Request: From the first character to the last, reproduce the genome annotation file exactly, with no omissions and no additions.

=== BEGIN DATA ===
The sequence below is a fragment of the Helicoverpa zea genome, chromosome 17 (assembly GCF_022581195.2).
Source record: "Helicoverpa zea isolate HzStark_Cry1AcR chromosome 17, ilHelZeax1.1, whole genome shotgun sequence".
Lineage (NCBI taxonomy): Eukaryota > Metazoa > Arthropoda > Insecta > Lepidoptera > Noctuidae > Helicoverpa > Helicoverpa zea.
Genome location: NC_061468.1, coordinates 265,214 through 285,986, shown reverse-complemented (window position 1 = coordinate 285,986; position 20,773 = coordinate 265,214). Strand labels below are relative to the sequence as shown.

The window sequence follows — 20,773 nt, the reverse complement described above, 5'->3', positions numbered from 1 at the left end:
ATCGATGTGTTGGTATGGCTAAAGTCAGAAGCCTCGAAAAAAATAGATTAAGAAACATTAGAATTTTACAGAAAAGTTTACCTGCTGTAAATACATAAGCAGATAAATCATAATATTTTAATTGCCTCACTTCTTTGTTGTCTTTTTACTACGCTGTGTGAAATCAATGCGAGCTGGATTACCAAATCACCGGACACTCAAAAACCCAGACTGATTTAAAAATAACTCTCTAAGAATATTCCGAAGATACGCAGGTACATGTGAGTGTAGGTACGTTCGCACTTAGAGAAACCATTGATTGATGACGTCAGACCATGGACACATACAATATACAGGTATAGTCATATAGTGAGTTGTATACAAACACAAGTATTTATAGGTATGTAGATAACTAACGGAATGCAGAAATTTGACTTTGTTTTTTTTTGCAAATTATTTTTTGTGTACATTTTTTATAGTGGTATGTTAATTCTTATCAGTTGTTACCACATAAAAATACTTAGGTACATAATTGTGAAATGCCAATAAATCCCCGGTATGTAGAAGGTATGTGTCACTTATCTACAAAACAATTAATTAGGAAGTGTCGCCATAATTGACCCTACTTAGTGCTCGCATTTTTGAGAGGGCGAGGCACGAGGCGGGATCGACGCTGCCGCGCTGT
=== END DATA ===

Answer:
The sequence below is a fragment of the Helicoverpa zea genome, chromosome 17 (assembly GCF_022581195.2).
Source record: "Helicoverpa zea isolate HzStark_Cry1AcR chromosome 17, ilHelZeax1.1, whole genome shotgun sequence".
Lineage (NCBI taxonomy): Eukaryota > Metazoa > Arthropoda > Insecta > Lepidoptera > Noctuidae > Helicoverpa > Helicoverpa zea.
Genome location: NC_061468.1, coordinates 265,214 through 285,986, shown reverse-complemented (window position 1 = coordinate 285,986; position 20,773 = coordinate 265,214). Strand labels below are relative to the sequence as shown.

The window sequence follows — 20,773 nt, the reverse complement described above, 5'->3', positions numbered from 1 at the left end:
ATCGATGTGTTGGTATGGCTAAAGTCAGAAGCCTCGAAAAAAATAGATTAAGAAACATTAGAATTTTACAGAAAAGTTTACCTGCTGTAAATACATAAGCAGATAAATCATAATATTTTAATTGCCTCACTTCTTTGTTGTCTTTTTACTACGCTGTGTGAAATCAATGCGAGCTGGATTACCAAATCACCGGACACTCAAAAACCCAGACTGATTTAAAAATAACTCTCTAAGAATATTCCGAAGATACGCAGGTACATGTGAGTGTAGGTACGTTCGCACTTAGAGAAACCATTGATTGATGACGTCAGACCATGGACACATACAATATACAGGTATAGTCATATAGTGAGTTGTATACAAACACAAGTATTTATAGGTATGTAGATAACTAACGGAATGCAGAAATTTGACTTTGTTTTTTTTTGCAAATTATTTTTTGTGTACATTTTTTATAGTGGTATGTTAATTCTTATCAGTTGTTACCACATAAAAATACTTAGGTACATAATTGTGAAATGCCAATAAATCCCCGGTATGTAGAAGGTATGTGTCACTTATCTACAAAACAATTAATTAGGAAGTGTCGCCATAATTGACCCTACTTAGTGCTCGCATTTTTGAGAGGGCGAGGCACGAGGCGGGATCGACGCTGCCGCGCTGT